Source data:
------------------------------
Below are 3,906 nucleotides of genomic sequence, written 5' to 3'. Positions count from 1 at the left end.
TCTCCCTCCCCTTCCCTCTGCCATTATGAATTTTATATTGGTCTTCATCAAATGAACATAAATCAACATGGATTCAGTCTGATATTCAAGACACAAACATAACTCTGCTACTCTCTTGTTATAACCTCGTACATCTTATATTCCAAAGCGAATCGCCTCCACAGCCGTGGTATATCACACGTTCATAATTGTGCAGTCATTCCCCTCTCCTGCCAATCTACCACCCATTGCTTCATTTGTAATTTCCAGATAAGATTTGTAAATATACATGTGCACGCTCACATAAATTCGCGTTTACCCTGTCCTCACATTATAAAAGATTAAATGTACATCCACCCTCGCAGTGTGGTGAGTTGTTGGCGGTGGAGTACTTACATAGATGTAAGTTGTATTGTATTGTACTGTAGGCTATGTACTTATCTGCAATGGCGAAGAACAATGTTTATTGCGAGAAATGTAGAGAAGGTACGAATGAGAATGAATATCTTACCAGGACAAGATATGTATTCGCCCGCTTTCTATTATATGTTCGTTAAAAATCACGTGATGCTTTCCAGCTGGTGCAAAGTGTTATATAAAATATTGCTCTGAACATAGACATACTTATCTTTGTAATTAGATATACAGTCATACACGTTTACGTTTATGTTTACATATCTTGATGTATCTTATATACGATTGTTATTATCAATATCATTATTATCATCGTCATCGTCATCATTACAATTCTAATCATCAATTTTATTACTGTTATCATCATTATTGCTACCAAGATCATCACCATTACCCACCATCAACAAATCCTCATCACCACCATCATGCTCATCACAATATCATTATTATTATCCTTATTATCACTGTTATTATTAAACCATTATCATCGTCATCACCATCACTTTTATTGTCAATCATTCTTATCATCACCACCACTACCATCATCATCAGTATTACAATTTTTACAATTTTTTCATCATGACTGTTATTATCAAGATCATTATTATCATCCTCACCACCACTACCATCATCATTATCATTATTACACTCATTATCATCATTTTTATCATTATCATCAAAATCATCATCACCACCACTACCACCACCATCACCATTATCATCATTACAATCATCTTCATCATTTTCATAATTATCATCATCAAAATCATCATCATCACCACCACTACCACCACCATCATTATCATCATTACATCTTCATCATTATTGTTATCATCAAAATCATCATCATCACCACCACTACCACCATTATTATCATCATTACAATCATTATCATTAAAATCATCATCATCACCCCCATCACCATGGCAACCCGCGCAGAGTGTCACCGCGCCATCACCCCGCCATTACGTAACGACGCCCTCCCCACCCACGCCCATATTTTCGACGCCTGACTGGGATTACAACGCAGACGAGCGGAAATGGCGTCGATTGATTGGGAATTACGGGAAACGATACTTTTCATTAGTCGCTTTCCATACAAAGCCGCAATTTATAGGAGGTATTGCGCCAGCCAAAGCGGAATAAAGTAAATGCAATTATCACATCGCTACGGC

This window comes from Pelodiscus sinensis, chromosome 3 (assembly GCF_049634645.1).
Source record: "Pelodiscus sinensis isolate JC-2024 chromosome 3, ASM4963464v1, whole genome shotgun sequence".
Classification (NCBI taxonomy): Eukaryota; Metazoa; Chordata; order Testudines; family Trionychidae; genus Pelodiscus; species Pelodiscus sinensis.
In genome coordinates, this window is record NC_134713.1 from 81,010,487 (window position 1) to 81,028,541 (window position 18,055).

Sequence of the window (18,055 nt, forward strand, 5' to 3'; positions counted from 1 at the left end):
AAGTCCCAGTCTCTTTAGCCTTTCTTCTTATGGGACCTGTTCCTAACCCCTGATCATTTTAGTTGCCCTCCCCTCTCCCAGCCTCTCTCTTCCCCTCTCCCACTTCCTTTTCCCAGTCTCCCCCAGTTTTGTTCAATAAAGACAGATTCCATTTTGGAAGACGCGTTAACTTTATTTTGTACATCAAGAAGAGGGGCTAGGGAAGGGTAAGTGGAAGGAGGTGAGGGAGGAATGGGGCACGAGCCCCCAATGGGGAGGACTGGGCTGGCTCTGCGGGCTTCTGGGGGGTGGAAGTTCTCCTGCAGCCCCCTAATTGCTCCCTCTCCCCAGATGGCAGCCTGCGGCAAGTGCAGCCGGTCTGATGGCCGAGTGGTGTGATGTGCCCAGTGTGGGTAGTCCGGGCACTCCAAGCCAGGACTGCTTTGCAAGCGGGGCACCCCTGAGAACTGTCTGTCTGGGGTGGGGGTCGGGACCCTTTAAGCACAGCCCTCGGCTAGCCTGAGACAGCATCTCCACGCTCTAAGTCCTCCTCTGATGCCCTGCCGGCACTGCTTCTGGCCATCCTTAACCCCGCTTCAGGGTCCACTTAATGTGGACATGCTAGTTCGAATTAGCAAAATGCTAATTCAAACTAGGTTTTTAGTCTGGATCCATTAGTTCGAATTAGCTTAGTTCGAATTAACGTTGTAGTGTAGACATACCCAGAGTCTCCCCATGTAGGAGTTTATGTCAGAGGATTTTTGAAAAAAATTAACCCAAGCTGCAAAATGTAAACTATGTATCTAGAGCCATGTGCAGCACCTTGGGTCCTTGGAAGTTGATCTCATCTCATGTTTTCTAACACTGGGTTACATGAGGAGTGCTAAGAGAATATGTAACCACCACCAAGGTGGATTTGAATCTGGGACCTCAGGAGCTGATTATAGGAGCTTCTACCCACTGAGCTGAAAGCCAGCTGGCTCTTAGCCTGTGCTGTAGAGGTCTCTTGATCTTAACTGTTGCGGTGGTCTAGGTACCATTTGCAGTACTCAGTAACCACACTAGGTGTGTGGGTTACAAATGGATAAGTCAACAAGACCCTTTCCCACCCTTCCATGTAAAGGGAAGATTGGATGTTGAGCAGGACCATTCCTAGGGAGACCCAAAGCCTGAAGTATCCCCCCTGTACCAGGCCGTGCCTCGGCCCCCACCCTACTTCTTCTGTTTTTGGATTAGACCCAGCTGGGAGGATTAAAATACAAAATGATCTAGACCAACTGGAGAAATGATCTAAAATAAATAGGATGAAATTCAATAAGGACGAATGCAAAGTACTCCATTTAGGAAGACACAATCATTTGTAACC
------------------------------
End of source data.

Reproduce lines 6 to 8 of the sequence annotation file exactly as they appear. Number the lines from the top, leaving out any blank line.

In genome coordinates, this window is record NC_134713.1 from 81,010,487 (window position 1) to 81,028,541 (window position 18,055).

Sequence of the window (18,055 nt, forward strand, 5' to 3'; positions counted from 1 at the left end):
AAGTCCCAGTCTCTTTAGCCTTTCTTCTTATGGGACCTGTTCCTAACCCCTGATCATTTTAGTTGCCCTCCCCTCTCCCAGCCTCTCTCTTCCCCTCTCCCACTTCCTTTTCCCAGTCTCCCCCAGTTTTGTTCAATAAAGACAGATTCCATTTTGGAAGACGCGTTAACTTTATTTTGTACATCAAGAAGAGGGGCTAGGGAAGGGTAAGTGGAAGGAGGTGAGGGAGGAATGGGGCACGAGCCCCCAATGGGGAGGACTGGGCTGGCTCTGCGGGCTTCTGGGGGGTGGAAGTTCTCCTGCAGCCCCCTAATTGCTCCCTCTCCCCAGATGGCAGCCTGCGGCAAGTGCAGCCGGTCTGATGGCCGAGTGGTGTGATGTGCCCAGTGTGGGTAGTCCGGGCACTCCAAGCCAGGACTGCTTTGCAAGCGGGGCACCCCTGAGAACTGTCTGTCTGGGGTGGGGGTCGGGACCCTTTAAGCACAGCCCTCGGCTAGCCTGAGACAGCATCTCCACGCTCTAAGTCCTCCTCTGATGCCCTGCCGGCACTGCTTCTGGCCATCCTTAACCCCGCTTCAGGGTCCACTTAATGTGGACATGCTAGTTCGAATTAGCAAAATGCTAATTCAAACTAGGTTTTTAGTCTGGATCCATTAGTTCGAATTAGCTTAGTTCGAATTAACGTTGTAGTGTAGACATACCCAGAGTCTCCCCATGTAGGAGTTTATGTCAGAGGATTTTTGAAAAAAATTAACCCAAGCTGCAAAATGTAAACTATGTATCTAGAGCCATGTGCAGCACCTTGGGTCCTTGGAAGTTGATCTCATCTCATGTTTTCTAACACTGGGTTACATGAGGAGTGCTAAGAGAATATGTAACCACCACCAAGGTGGATTTGAATCTGGGACCTCAGGAGCTGATTATAGGAGCTTCTACCCACTGAGCTGAAAGCCAGCTGGCTCTTAGCCTGTGCTGTAGAGGTCTCTTGATCTTAACTGTTGCGGTGGTCTAGGTACCATTTGCAGTACTCAGTAACCACACTAGGTGTGTGGGTTACAAATGGATAAGTCAACAAGACCCTTTCCCACCCTTCCATGTAAAGGGAAGATTGGATGTTGAGCAGGACCATTCCTAGGGAGACCCAAAGCCTGAAGTATCCCCCCTGTACCAGGCCGTGCCTCGGCCCCCACCCTACTTCTTCTGTTTTTGGATTAGACCCAGCTGGGAGGATTAAAATACAAAATGATCTAGACCAACTGGAGAAATGATCTAAAATAAATAGGATGAAATTCAATAAGGACGAATGCAAAGTACTCCATTTAGGAAGACACAATCATTTGTAACC